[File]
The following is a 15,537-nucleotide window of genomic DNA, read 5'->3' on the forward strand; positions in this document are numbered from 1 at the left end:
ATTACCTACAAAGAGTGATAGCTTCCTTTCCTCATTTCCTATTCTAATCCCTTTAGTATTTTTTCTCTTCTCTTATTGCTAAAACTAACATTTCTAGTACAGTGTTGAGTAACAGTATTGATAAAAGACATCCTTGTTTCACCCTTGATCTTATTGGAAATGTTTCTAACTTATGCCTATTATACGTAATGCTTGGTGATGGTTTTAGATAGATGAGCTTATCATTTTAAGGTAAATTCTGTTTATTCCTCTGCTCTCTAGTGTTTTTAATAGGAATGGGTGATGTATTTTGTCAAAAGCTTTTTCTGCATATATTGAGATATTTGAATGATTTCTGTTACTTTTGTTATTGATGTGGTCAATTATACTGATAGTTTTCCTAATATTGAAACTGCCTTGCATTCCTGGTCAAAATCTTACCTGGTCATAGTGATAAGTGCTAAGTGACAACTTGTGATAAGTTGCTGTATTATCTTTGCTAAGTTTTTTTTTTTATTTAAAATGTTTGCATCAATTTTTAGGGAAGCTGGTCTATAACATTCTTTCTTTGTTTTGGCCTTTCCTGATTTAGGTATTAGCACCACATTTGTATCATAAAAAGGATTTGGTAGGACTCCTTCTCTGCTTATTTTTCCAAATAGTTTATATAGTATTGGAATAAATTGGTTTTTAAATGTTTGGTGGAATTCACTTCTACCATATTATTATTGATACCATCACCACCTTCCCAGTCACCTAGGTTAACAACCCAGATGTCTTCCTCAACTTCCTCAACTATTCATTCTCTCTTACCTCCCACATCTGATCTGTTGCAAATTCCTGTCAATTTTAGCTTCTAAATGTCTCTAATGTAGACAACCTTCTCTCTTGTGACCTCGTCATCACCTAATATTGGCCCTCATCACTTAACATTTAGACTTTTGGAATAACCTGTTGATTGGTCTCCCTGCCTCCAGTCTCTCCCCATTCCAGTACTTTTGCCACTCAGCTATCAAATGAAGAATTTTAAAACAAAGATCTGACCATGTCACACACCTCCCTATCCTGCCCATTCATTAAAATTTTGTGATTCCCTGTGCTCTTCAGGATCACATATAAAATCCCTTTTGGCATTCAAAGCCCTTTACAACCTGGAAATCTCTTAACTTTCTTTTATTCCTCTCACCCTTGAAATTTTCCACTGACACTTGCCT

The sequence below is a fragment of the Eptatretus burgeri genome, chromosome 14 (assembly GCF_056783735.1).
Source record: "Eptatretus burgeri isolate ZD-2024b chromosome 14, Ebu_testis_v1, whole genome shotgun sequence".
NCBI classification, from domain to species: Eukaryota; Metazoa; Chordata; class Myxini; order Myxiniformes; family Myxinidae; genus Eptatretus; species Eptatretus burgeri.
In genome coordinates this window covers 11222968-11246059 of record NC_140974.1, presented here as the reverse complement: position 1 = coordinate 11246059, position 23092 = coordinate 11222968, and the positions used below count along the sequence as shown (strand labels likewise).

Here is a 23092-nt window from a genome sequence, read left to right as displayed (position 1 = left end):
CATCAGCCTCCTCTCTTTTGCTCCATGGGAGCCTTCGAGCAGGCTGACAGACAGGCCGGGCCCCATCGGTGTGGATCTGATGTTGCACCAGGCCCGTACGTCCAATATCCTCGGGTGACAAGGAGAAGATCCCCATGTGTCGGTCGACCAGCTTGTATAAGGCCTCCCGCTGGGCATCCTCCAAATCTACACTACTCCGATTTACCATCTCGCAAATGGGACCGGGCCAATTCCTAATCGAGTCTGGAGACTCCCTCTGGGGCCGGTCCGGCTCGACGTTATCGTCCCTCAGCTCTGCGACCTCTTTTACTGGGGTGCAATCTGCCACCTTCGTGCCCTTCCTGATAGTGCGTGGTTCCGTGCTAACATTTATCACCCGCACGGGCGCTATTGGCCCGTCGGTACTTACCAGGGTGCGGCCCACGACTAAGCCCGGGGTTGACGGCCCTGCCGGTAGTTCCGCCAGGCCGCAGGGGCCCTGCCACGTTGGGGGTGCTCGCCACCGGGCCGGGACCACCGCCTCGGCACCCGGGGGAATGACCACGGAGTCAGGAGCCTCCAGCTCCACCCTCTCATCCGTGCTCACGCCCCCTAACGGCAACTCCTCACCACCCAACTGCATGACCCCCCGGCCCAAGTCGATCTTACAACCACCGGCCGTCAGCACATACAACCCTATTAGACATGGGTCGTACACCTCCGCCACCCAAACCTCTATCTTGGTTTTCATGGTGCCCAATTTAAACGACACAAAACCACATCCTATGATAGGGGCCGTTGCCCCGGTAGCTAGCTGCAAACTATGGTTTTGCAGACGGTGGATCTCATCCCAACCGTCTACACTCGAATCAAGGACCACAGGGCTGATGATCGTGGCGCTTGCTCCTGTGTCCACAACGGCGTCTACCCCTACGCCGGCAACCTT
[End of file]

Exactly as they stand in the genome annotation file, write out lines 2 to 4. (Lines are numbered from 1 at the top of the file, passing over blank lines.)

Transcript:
ATTACCTACAAAGAGTGATAGCTTCCTTTCCTCATTTCCTATTCTAATCCCTTTAGTATTTTTTCTCTTCTCTTATTGCTAAAACTAACATTTCTAGTACAGTGTTGAGTAACAGTATTGATAAAAGACATCCTTGTTTCACCCTTGATCTTATTGGAAATGTTTCTAACTTATGCCTATTATACGTAATGCTTGGTGATGGTTTTAGATAGATGAGCTTATCATTTTAAGGTAAATTCTGTTTATTCCTCTGCTCTCTAGTGTTTTTAATAGGAATGGGTGATGTATTTTGTCAAAAGCTTTTTCTGCATATATTGAGATATTTGAATGATTTCTGTTACTTTTGTTATTGATGTGGTCAATTATACTGATAGTTTTCCTAATATTGAAACTGCCTTGCATTCCTGGTCAAAATCTTACCTGGTCATAGTGATAAGTGCTAAGTGACAACTTGTGATAAGTTGCTGTATTATCTTTGCTAAGTTTTTTTTTTTATTTAAAATGTTTGCATCAATTTTTAGGGAAGCTGGTCTATAACATTCTTTCTTTGTTTTGGCCTTTCCTGATTTAGGTATTAGCACCACATTTGTATCATAAAAAGGATTTGGTAGGACTCCTTCTCTGCTTATTTTTCCAAATAGTTTATATAGTATTGGAATAAATTGGTTTTTAAATGTTTGGTGGAATTCACTTCTACCATATTATTATTGATACCATCACCACCTTCCCAGTCACCTAGGTTAACAACCCAGATGTCTTCCTCAACTTCCTCAACTATTCATTCTCTCTTACCTCCCACATCTGATCTGTTGCAAATTCCTGTCAATTTTAGCTTCTAAATGTCTCTAATGTAGACAACCTTCTCTCTTGTGACCTCGTCATCACCTAATATTGGCCCTCATCACTTAACATTTAGACTTTTGGAATAACCTGTTGATTGGTCTCCCTGCCTCCAGTCTCTCCCCATTCCAGTACTTTTGCCACTCAGCTATCAAATGAAGAATTTTAAAACAAAGATCTGACCATGTCACACACCTCCCTATCCTGCCCATTCATTAAAATTTTGTGATTCCCTGTGCTCTTCAGGATCACATATAAAATCCCTTTTGGCATTCAAAGCCCTTTACAACCTGGAAATCTCTTAACTTTCTTTTATTCCTCTCACCCTTGAAATTTTCCACTGACACTTGCCT

The sequence below is a fragment of the Eptatretus burgeri genome, chromosome 14 (assembly GCF_056783735.1).
Source record: "Eptatretus burgeri isolate ZD-2024b chromosome 14, Ebu_testis_v1, whole genome shotgun sequence".